I heard that familiar noise, I've heard many times before, of a large animal, deer of hog, getting out of a bed and running. I've had many more hogs jump up near me than deer, however, over all the years I've been close to both of them. Its amazing how camouflage animals can be as long as they stay still. One thing tho, is not one of the hogs I've ever jumped close to me has ever come at me.
I looked over my right shoulder to see a good size hog coming right at me, he was laid up near the slough, which was on my right. My first thought was that I did not hear him cross the slough, never did I think I walked right passed him, but that squirrel had my attention else where. No sweat, I know that pigs have horrible eye sight and I believed this hog was just running in my direction, I planned that I would just side step him and shoot him as he passed at close range. He was 6 feet and closing as I planned my next move. The problem is, is that I did not have a plan B. I looked to my left and took a good size step to clear his path, as I turned to get my shot off, the hog was digging in and cutting in my direction, it was then I realized that this hog had his sights on me and was not interested in running away, but to fight. I began to back pedal and tried to get my gun around, but the tight saplings made that difficult, and down I went onto my back. SURVIVAL mode!!!!
I knew I had to fight and fight hard. I also knew that I had to keep that hog off of my thighs and my midsection, it was a matter of life or death for me. I know how those tusk rip dogs open, I could not afford to take a hit like that. I kicked hard at the hogs nose, figuring I would make him not want to advance on me, that was the only spot I could maybe get his attention, as most animals the nose is their sensative spot. He continued to rip at me with those tusk, which I could not tell how large they were. After a few seconds the hog acually bit my right calf, after he had already ripped it open, I just didnt realize that yet. I was totally relieved at that moment, because he stopped slinging those tusk around. I immedaitely grabbed his snout with my left hand and took the gun off of safety with my right hand and fired a point blank shot into the hog, he immediately took two steps back. I bolted the gun, at which time he ran off. I tried getting another shot one him, but I had a miss fire, I think I didn't close the bolt all the way.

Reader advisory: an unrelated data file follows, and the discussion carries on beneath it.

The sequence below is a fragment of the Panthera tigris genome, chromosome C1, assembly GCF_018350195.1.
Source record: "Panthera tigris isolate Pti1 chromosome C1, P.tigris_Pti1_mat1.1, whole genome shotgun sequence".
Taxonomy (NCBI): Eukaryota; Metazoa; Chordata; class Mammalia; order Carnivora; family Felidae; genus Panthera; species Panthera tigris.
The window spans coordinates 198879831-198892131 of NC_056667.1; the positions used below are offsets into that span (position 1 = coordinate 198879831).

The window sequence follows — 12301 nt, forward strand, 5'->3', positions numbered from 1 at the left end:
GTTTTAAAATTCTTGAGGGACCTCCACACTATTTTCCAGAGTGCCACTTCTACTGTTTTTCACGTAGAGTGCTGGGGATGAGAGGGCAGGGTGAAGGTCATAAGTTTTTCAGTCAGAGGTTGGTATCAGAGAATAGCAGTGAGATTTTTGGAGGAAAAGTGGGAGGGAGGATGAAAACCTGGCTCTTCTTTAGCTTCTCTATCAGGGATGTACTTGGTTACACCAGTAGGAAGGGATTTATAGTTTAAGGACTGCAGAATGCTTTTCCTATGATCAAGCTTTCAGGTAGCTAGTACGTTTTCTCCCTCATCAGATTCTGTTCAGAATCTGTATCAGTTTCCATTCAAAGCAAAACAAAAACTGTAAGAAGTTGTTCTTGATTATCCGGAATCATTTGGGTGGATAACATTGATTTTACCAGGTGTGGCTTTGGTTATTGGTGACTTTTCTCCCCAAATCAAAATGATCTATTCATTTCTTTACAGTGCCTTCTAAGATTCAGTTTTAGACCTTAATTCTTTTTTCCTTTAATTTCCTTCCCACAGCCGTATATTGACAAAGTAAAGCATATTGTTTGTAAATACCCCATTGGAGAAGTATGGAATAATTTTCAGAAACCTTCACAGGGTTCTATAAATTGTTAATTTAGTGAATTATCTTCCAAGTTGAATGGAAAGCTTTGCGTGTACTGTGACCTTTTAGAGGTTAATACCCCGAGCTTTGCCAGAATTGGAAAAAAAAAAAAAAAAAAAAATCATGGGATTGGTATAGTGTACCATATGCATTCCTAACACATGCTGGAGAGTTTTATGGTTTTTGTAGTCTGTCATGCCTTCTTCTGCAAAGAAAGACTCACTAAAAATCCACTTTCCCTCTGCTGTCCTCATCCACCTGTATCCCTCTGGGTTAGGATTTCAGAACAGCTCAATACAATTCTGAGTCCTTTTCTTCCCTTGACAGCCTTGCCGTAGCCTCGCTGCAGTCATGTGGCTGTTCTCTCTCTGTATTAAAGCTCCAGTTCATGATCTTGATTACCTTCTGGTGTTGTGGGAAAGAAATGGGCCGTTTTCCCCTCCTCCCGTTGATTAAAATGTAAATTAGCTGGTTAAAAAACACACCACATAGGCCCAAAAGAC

I jumped to my feet and could see this hog cut my boot, I was mad because I just bought these boots at the beginning of the year. I went to the spot I last saw the hog, 20 yards or so from the attack. I heard sloshing in my boot, I took a peek down in my boot and I could see meat hanging and the blood was flowing, I could not continue my pursuit of the this wild mean hog. It was in my best interest to live to fight another day, so I made my way back to the slough I came in on. Taking the slough was a little farther to get out, but it was the faster way out, plus it would have been easier for help to locate me in a slough as opposed to the thick woods.
I contacted a friend immediately who knows the area I hunt and told him to contact me every few minutes just to make sure I was still on my feet, after all I had no idea how bad I was injured. I contacted my wife and had her ready to get me to the hospital as soon as I got home. I would have went straight to the hospital if I began having issues, but as long as I felt fine, I headed to my house.
I went into surgery at 520pm, just 10 minutes before the superbowl game, I came out of surgery just in time to realize I did not miss the game, as the Seahawks whipped up on Denver as this hog whipped up on me.
Another surgery two days later to repair mucscle tissue and close the wound.
Its been two weeks and a day since my incident, I'm starting to put some weight on my leg but still have a ways to go.
and to think I just wanted to make a quick hunt.....